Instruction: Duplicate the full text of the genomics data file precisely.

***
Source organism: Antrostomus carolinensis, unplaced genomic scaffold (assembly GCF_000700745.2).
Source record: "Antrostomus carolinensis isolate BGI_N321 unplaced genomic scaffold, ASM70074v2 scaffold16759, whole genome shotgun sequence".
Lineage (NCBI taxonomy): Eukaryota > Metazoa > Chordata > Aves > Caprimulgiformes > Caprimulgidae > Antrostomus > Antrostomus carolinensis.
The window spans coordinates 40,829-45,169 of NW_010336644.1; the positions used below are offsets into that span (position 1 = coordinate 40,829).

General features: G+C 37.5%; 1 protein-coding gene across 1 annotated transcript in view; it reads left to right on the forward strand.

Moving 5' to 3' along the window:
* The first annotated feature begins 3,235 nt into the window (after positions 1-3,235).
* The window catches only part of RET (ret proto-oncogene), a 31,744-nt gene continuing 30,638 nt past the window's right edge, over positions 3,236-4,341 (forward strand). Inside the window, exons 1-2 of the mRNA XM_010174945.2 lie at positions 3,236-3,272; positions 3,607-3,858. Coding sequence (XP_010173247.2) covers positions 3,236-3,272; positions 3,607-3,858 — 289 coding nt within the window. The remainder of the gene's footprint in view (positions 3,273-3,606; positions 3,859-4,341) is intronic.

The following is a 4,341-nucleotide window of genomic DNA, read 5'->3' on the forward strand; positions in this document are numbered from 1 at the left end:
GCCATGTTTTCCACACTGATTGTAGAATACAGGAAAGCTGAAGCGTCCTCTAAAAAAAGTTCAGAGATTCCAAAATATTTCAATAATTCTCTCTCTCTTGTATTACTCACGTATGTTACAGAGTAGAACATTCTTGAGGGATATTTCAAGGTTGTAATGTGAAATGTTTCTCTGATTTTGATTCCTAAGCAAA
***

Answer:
Source organism: Antrostomus carolinensis, unplaced genomic scaffold (assembly GCF_000700745.2).
Source record: "Antrostomus carolinensis isolate BGI_N321 unplaced genomic scaffold, ASM70074v2 scaffold16759, whole genome shotgun sequence".
Lineage (NCBI taxonomy): Eukaryota > Metazoa > Chordata > Aves > Caprimulgiformes > Caprimulgidae > Antrostomus > Antrostomus carolinensis.
The window spans coordinates 40,829-45,169 of NW_010336644.1; the positions used below are offsets into that span (position 1 = coordinate 40,829).

General features: G+C 37.5%; 1 protein-coding gene across 1 annotated transcript in view; it reads left to right on the forward strand.

Moving 5' to 3' along the window:
* The first annotated feature begins 3,235 nt into the window (after positions 1-3,235).
* The window catches only part of RET (ret proto-oncogene), a 31,744-nt gene continuing 30,638 nt past the window's right edge, over positions 3,236-4,341 (forward strand). Inside the window, exons 1-2 of the mRNA XM_010174945.2 lie at positions 3,236-3,272; positions 3,607-3,858. Coding sequence (XP_010173247.2) covers positions 3,236-3,272; positions 3,607-3,858 — 289 coding nt within the window. The remainder of the gene's footprint in view (positions 3,273-3,606; positions 3,859-4,341) is intronic.

The following is a 4,341-nucleotide window of genomic DNA, read 5'->3' on the forward strand; positions in this document are numbered from 1 at the left end:
GCCATGTTTTCCACACTGATTGTAGAATACAGGAAAGCTGAAGCGTCCTCTAAAAAAAGTTCAGAGATTCCAAAATATTTCAATAATTCTCTCTCTCTTGTATTACTCACGTATGTTACAGAGTAGAACATTCTTGAGGGATATTTCAAGGTTGTAATGTGAAATGTTTCTCTGATTTTGATTCCTAAGCAAA